We have one of my school books from infant school somewhere – a book where half of each page is given over to a drawing, and the other half is ruled with wide lines to allow for a story to accompany the drawing. The book in question has a label on the cover with “Weekend News” written in very tidy handwriting – obviously the teacher’s – and is filled with mostly fantastical stories that either never happened, or are embellished somewhat enthusiastically. Sometimes the stories are accurate though – like the page devoted to a Godzilla movie.
When I was young it’s fair to say that I was a monster-movie fanatic. Actually, it wasn’t just monster movies – it was anything to do with dinosaurs, monsters, space-lizards – it really didn’t matter too much. My Nan called me “Professor Stegosaurus”, and my Grandad wound me up expertly by mis-naming dinsaurs as humorously as possible. I seem to remember “Ippy-dippy-docus” being a particular favorite.
I remember one weekend (before the days of video cassette recorders), the movie “The Valley of Gwangi” was going to be on television. I would have been about 6 years old. It was a Saturday afternoon – I remember it vividly. Moments before the beginning of the movie, the BBC announcer apologised that the movie had been replaced at the last moment by something else. I cried all afternoon. In those days there was no “on demand”, and no recording – if you missed it, you missed it – that was that.
Anyway. Let’s get back to the “Weekend News” book. There is a page in it devoted to a monster movie involving both Godzilla, Mecha-Godzilla, and another monster that could use it’s tail like a fan to blow everything away (read: blow cardboard houses away). In three sentences, the page give a fairly accurate run-down of the entire plot of the movie, and the accompanying drawing is by far the most impressive of the whole book. If memory serves, I might have added an X-Wing fighter in the air-battle above Godzilla on the battlefield too.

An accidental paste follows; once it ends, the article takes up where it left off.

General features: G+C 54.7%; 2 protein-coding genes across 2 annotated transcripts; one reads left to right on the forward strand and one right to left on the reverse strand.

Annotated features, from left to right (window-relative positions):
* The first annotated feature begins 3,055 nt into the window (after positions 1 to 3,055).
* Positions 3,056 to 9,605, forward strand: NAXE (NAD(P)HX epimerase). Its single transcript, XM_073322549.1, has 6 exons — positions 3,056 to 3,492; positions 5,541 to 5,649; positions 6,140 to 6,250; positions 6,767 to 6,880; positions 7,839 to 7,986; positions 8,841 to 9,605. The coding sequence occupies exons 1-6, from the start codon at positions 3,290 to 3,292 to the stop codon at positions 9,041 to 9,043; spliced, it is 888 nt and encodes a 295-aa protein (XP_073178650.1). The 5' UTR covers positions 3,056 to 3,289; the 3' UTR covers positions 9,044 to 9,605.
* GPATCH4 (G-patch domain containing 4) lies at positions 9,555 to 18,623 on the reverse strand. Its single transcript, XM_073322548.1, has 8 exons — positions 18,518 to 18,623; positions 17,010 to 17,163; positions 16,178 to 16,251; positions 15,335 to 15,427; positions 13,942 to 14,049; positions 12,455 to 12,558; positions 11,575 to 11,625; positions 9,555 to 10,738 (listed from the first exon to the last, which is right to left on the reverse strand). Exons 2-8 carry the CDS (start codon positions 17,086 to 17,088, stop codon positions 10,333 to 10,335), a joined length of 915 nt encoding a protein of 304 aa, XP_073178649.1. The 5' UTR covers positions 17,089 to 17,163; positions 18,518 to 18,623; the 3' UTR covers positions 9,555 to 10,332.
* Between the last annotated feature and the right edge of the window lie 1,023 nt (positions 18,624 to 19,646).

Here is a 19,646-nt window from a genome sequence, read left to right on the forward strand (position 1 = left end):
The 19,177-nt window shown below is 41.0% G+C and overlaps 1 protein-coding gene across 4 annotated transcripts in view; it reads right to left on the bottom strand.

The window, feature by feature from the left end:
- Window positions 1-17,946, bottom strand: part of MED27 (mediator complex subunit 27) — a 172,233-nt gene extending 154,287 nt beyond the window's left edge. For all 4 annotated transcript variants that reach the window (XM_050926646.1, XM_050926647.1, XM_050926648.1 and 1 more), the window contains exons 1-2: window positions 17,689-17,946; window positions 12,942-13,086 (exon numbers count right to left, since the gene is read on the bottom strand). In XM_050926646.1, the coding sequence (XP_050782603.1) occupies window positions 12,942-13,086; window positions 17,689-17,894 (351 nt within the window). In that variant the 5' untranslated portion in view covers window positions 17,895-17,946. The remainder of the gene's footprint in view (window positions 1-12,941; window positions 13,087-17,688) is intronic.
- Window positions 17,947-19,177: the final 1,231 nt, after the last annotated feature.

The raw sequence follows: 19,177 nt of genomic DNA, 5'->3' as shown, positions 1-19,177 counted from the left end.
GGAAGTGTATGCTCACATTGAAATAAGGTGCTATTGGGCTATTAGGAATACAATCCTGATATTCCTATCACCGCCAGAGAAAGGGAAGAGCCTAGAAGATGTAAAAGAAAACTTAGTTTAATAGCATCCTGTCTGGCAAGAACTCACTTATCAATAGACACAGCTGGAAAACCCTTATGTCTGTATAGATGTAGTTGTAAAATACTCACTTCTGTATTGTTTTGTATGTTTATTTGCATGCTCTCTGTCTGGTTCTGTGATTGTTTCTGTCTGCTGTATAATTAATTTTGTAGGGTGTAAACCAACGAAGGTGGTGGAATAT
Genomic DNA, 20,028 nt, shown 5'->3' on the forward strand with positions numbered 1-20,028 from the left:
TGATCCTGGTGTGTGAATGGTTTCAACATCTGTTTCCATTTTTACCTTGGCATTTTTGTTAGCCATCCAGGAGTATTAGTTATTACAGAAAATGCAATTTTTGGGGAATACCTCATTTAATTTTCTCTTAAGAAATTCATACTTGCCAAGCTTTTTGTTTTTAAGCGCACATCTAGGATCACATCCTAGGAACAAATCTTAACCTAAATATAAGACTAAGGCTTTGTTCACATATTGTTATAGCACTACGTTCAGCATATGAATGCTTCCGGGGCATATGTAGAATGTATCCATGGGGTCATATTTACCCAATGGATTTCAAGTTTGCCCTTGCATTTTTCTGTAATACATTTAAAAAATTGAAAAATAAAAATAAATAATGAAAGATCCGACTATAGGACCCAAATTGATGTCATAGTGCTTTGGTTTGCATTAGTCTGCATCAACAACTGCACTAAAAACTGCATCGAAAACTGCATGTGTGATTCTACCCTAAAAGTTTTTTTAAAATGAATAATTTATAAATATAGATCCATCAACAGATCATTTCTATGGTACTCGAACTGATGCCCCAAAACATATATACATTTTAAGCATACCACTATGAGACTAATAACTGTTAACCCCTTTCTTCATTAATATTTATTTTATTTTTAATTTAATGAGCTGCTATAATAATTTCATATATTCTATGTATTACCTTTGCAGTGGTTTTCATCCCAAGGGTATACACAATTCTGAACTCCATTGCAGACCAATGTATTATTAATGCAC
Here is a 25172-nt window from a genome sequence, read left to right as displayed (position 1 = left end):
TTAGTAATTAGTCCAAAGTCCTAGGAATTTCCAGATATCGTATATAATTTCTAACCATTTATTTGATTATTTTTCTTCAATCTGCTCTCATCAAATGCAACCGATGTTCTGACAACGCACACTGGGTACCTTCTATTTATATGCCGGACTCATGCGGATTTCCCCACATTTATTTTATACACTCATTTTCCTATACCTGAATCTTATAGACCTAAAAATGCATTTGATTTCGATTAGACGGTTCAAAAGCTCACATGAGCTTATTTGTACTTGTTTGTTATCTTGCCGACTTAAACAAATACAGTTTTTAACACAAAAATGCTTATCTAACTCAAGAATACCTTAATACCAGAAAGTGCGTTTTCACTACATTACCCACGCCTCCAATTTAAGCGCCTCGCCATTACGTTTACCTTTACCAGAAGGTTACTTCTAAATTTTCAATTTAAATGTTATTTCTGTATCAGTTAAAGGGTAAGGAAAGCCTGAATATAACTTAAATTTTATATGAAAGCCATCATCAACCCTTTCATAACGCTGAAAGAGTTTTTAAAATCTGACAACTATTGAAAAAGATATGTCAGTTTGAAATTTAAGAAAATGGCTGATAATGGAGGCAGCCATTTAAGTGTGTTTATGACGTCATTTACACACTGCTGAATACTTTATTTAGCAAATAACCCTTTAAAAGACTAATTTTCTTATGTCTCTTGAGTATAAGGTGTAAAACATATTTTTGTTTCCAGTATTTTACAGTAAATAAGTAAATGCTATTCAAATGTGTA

Where am I going with this? Maybe I’m just letting you know how far back I go with Godzilla. So you can imagine how excited I was to take my 18 year old daughter out tonight to watch the latest Godzilla movie. I’m not going to write a capsule review of the movie – you can read those anywhere – and it was brilliant – but I am going to talk about going to the cinema.
Why do cinemas let people buy noisy food? Why do some people not realise how annoying they are? Why can some people not eat with their damn mouth shut? And why oh why in a cinema would you finish eating the incredibly noisy bag of whatever it was you munched through for the first hour of the damn film, then screw the bag up and throw it on the floor, before slurping on your drink seemingly as loudly as possible too ?
There was a point – about half an hour in – when I realised I was missing huge chunks of dialogue, because my ears had attuned to the crunching, munching, slurping, rustling, huffing, and puffing of what must have been an Olympic level eating competition going on a few rows back. I seriously thought about leaving the cinema and demanding a refund. Thankfully the movie got really loud not long after, and the eating competition seemingly ran out of food.
We were at another movie recently – Rocketman – and some single guy came into the cinema with both hands full with both bags of food, and trays of tacos. He ate for the ENTIRE movie. I thought he should perhaps have been awarded some kind of award for it – given that we could hear him eating from 30 feet away throughout.
Godzilla was great though. And the post-credits scene was great too. I’m guessing Tywin Lannister is going to grow a new King Gidora in a lab, and it’s all going to go very, very wrong – so wrong that both Kong and Godzilla will need to team up to defeat it. That’s just my guess. I suppose we’ll have to wait four years to find out.